Sugar Shacks: Architecturally Compelling Gingerbread Houses

Victorian_Queen AnneWith Christmas just around the corner and a craving for gingerbread, I collaborated with my good friend to whip up some decorated gingerbread cookies for the first time. Although they turned out okay, I would characterize them as one would amicably describe an old house in need of work …“charming” or perhaps even “quaint”. Nonetheless, they’re still recognizable as a gingerbread cookies.

The whole experience, with icing in my hair and all, made me appreciate those who have masterfully evolved from simple 2D cookie production to the lofty construction of gingerbread houses. Impressed that they merely remain intact, some are so well-conceived and diverse in design, they can offer a condensed lesson in architectural styles (albeit “sugar-coated”) .

Here’s a light-hearted look at some terrific examples:

Castle: Characterized by turrets, shingled roofs, modest window openings and surrounded by a protective moat.

via thisoldhouse.com

via thisoldhouse.com

Federal Style: Exterior is typically brick or clapboard. Design focuses on balanced proportions, including symmetrical window placement. Decorative pediments and quoins (decorative brickwork at corners) are common.

Federal Style via Martha Stewart.com

Federal2

 

Federal3

Log Cabin: Construction comprised of whole logs and chinking, or natural insulation between the logs consisting of mud, grass and moss.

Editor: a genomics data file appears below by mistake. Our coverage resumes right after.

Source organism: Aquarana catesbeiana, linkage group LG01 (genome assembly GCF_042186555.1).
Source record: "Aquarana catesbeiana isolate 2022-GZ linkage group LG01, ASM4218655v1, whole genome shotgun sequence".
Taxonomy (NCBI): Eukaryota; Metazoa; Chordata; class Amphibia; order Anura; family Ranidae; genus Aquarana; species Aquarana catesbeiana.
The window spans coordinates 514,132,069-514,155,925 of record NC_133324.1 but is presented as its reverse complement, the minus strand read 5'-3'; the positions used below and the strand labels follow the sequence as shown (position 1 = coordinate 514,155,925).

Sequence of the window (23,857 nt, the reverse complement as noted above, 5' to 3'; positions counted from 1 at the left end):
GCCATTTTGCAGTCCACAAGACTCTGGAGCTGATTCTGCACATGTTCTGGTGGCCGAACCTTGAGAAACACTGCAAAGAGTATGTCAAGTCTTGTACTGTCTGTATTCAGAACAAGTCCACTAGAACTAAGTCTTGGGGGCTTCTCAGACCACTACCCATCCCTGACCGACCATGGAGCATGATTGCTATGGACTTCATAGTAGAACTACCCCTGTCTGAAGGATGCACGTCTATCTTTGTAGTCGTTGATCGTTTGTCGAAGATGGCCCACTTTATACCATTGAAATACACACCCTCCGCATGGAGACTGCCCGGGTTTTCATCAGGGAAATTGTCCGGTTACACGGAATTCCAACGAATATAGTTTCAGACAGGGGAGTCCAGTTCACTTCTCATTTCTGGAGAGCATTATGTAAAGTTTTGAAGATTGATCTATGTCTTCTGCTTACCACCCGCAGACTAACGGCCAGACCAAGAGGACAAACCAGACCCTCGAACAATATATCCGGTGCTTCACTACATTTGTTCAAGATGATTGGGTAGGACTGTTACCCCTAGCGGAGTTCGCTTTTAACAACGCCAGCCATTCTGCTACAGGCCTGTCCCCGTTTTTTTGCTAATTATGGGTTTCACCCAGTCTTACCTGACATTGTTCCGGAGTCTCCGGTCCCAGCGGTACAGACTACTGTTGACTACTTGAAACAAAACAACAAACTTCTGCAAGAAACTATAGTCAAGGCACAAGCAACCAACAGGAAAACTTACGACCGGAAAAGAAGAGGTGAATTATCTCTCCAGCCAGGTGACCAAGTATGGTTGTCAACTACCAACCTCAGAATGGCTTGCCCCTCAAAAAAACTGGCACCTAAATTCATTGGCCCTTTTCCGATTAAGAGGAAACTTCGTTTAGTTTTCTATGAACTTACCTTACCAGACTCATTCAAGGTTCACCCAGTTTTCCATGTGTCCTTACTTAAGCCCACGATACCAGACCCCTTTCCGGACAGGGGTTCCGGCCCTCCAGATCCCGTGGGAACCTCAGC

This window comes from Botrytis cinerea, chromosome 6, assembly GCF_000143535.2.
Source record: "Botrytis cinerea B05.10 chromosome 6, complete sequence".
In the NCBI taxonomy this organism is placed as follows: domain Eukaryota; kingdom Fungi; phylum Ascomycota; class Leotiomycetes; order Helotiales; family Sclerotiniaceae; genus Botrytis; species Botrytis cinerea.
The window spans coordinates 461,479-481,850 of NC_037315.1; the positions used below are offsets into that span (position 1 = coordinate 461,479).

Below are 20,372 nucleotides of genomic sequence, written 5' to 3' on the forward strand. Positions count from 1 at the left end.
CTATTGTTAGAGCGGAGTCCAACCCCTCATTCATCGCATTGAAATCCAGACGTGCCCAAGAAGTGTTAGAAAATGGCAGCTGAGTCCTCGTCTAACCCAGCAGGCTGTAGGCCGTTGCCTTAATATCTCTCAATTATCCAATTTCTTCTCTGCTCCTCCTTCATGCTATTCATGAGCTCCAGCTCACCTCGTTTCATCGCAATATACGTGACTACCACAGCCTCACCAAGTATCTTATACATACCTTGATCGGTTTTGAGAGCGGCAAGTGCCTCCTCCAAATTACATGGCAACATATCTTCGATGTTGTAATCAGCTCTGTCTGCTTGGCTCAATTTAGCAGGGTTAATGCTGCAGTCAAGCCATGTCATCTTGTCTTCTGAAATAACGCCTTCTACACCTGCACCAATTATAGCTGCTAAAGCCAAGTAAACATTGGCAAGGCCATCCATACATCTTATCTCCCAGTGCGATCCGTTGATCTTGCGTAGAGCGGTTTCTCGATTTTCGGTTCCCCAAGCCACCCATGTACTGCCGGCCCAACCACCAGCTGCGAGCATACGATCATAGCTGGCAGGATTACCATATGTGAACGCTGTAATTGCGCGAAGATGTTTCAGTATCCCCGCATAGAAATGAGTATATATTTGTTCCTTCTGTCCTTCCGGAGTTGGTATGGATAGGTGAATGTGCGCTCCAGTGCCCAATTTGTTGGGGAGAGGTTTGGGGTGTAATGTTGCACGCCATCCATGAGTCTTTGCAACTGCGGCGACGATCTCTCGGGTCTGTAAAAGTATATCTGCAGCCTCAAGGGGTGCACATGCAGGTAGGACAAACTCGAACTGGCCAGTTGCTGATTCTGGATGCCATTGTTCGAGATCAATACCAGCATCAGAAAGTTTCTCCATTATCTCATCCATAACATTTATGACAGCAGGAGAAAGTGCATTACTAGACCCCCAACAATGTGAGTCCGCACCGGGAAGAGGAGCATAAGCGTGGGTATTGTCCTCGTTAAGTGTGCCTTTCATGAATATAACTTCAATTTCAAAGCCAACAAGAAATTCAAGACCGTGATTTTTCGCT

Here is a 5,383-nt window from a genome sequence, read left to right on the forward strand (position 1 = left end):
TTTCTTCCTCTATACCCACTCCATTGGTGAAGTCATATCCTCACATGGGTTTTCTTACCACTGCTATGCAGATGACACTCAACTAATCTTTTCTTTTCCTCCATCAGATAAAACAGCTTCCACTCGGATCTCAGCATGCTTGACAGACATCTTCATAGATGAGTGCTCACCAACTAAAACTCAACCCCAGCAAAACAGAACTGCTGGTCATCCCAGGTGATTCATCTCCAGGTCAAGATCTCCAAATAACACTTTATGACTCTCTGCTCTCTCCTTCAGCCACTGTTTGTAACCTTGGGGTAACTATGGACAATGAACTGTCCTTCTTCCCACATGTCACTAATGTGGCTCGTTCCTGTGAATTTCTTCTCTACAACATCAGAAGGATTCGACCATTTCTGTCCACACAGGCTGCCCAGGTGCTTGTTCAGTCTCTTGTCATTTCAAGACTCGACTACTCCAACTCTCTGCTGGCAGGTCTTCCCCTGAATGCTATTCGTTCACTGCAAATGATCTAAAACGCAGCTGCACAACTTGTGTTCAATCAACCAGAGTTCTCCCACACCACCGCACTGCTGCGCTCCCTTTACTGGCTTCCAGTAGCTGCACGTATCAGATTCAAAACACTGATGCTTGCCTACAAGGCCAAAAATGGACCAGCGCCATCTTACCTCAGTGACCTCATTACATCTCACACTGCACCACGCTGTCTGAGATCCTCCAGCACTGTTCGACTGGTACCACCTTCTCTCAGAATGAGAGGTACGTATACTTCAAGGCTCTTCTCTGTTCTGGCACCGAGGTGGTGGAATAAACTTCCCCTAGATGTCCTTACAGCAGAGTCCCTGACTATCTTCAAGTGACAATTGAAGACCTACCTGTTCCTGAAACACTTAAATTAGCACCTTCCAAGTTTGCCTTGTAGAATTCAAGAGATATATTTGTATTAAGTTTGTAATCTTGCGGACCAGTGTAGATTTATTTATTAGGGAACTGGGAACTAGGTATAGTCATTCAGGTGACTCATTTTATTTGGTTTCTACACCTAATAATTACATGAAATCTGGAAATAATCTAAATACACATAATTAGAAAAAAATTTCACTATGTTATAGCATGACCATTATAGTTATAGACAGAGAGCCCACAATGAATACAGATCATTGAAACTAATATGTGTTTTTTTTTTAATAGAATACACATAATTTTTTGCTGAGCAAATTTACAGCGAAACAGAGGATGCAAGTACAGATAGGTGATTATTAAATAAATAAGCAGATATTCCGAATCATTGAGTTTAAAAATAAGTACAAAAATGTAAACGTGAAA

Log Cabin2

Log cabin

Cottage: Cozy abode of Hansel and Gretel, characterized by thatched or shingled roofs, thick walls of straw or wattle and daub, arched doors, shutters, and small multi-pane windows.

Cottage

via bhg.com

via bhg.com

Cottage2

 

Cottage3

Swiss Chalet: Identified by a gabled roof with wide eaves and steep pitches, prominent roof tiles, balconies, wood shutters, decorative carvings and exterior trim, which are often painted.

Swiss Chalet via Wedding Toppers and Gingerbread

Tudor Revival: Characterized by half-timber framing filled with wattle and daub, covered by stucco. Steeply pitched roofs and prominent chimneys are typical.

Tudor Style

Victorian-Queen Anne: Known to have complicated, asymmetrical shapes with front facing gables, steep roofs, round or square towers, wrap-around porches, ornamental spindles and brackets, and 3-sided projecting bay windows.

Victorian-Queen Anne2

via thisoldhouse.com

via thisoldhouse.com

Victorian-Second Empire: Features tall, narrow windows, mansard roofs with wrought iron galleries or “crests”.

Victorian_Second Empire with mansard roof

Greek Revival Row House: Identified by simple and bold architectural elements, some imitating Greek motifs, rectangular front door are often flanked with grand entrance pilasters.

Greek Revival Rowhouses

Craftsman: Known to have low-pitched gabled roofs with wide eave overhangs and false brackets, front porches made of stone or wood,  exterior chimneys, columnar porch supports, and wood shingle siding.

Craftsman

Modern: Characterized by simplicity in form and function, bold, flat roof lines, and overall strong linear elements.

via inhabitat.com

via inhabitat.com

Marvelous Modern Gingerbread House Design Ideas Flat Roof

Tropical Vernacular: Typically utilize simple construction methods made of locally found materials, such as bamboo and palm fronds. Structures are often raised to accommodate for seasonal flooding.

via sweetteasunshine.blogspot.com

via sweetteasunshine.blogspot.com

Thank you for viewing and Merry Christmas!

Note: Image sources are identified when known.

Comments

  1. Love these!

  2. Those ginger bread houses are amazing. Some people are so creative!

  3. how beautiful and creative!

  4. Thank you for sharing. Those houses were lovely, and many architecturally influential!!

  5. I love how you identified all the different architectural styles! Such a fun and creative assortment of houses.

  6. Those houses are beautiful and they are architecturally perfect.

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